August 2010 Newsletter
Fall is approaching and that means it's a great time to plant trees, shrubs, perennials, and fall annuals to freshen up beds and pots. We have violas, pansies, mums, asters, snapdragons and of course the reliable cabbage and kale. Fall flowers are great because they come in some fantastic colors, what a great way to say farewell to the planting season. It's a great time to plant because the temperatures tend to be cooler and so it's easier to get these guys going. So get out there and plant.
We recently hosted a jazzercise benefit for the cure for cancer. It was great! We had over thirty people participate and we helped raise over $1500. Thanks to all the volunteers, Mountain Sky Jazzercise and Jim Roy for building us an awesome stage. Hopefully we will have more people out next year. It was a lot of fun.
This month's bug is the cricket. I picked the cricket because for the longest time I didn't know if they were friend or foe. Let's just say we aren't going to be like the Chinese and keep them as pets because they think that they are good luck.
These foe eat decayed organic matter and seedlings. They have even been known to eat other dead or weakened crickets. They are kind of related to grasshoppers. That explains the similar look. I still haven't seen them chewing on a plant like grasshoppers do. They definitely don't reap the damage that grasshoppers do.
Most people know them by their chirping noise which is created by running the top of one wing along the teeth at the bottom of the other wing (most people think that they chirp by rubbing their legs together). There are four types of cricket songs. To get rid of them you can use diatomaceous earth and eight.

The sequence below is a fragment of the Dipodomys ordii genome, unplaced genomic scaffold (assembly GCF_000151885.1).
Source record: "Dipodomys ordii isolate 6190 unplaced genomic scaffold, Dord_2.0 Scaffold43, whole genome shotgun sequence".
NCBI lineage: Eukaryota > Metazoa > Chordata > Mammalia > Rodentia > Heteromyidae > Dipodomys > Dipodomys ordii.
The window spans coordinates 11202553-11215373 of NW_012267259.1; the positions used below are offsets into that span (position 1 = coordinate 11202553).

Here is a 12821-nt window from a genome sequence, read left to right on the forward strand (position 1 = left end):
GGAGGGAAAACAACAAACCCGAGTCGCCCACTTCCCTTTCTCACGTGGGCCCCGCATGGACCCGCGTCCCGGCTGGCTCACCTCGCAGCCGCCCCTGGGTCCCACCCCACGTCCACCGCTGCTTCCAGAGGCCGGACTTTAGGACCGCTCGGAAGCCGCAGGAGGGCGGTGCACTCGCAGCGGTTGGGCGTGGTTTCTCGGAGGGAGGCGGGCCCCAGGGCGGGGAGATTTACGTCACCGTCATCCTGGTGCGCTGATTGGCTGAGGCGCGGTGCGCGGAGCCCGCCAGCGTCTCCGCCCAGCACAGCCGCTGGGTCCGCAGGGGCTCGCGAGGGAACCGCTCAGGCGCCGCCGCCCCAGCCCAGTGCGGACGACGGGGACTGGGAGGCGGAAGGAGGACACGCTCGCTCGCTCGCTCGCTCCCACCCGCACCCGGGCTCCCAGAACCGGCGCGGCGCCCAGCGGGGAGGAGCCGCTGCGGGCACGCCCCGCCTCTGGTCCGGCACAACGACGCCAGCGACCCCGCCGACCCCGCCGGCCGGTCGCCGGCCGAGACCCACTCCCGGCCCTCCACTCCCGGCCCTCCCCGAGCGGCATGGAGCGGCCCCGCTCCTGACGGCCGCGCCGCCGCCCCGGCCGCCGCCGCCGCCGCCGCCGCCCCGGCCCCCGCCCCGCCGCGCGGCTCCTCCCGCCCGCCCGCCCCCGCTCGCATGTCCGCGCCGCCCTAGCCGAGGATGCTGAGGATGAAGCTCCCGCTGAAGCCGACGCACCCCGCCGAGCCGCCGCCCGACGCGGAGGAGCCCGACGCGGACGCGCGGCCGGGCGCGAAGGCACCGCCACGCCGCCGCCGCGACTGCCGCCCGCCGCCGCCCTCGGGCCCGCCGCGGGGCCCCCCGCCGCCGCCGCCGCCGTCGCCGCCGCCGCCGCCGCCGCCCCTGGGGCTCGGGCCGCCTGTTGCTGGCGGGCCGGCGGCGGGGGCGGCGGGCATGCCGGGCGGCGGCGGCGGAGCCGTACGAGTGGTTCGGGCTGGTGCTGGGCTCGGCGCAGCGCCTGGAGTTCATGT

Notes You Say
This is the time of the year to take some notes. Yes that's right while you can still remember what you did this season, get out their with your camera and a pen and paper.
Write yourself a note on what worked and didn't work in your yard. Also write down what would be nice in those empty spots for next season. It's much easier to visualize it now while your plants are up and growing.
Go around the yard and find those little plant tags and write them down in your little notebook so you can remember that specific tomato or annual. We have a lot of customers come in and say "I kept the tag but I lost it."
As for the camera take pictures of your pots and your beds. This will help you recall what you liked didn't not to mention what perennials you have. When they have been gone for 4 months it's a little hard to remember all of them.
This is the trickiest time to water. We go from fall temperatures to the middle of summer. If that's not enough throw in the occasional rain which may or may not be sufficient. You must be very observant during this time. Look at your plants see what they are telling you. If they are wilty and the ground feels dry time to water. If your plant just doesn't look right, even wilty, and the ground is really wet you probably should skip a watering.
The hanging pots are checked by weight. If they are heavy you won't have to water. If your hanging pots are light you best get to watering.
What To Do
Time to tuck some perennials away. If you have perennials that are not looking good don't be afraid to cut them back. You still need to water them, they will regrow from the ground after you trim them up.
Fertilize your plants. The temps are changing and plants are starting to look a little rough. Give them a little boost.
Clean up and dead head your flowers. Some perennials are close or done blooming so get out there and dead head them. You can also clean your perennials if you have dry leaves or leaves that are yellow trim them off.
Make sure you get out and enjoy your garden and don't forget to cut some flowers and bring them into the house. We have a hand out in the store for cut flowers so come on into the store for one.
It's time to replace some of your annuals if they are starting to get a little ratty. Replace them with mums, asters, pansies and violas. Cabbage and kale are a great fall addition to any garden. They come in pink, purple and white and the color gets brighter with the cooler temperatures. Try some in a pot in or your flower bed.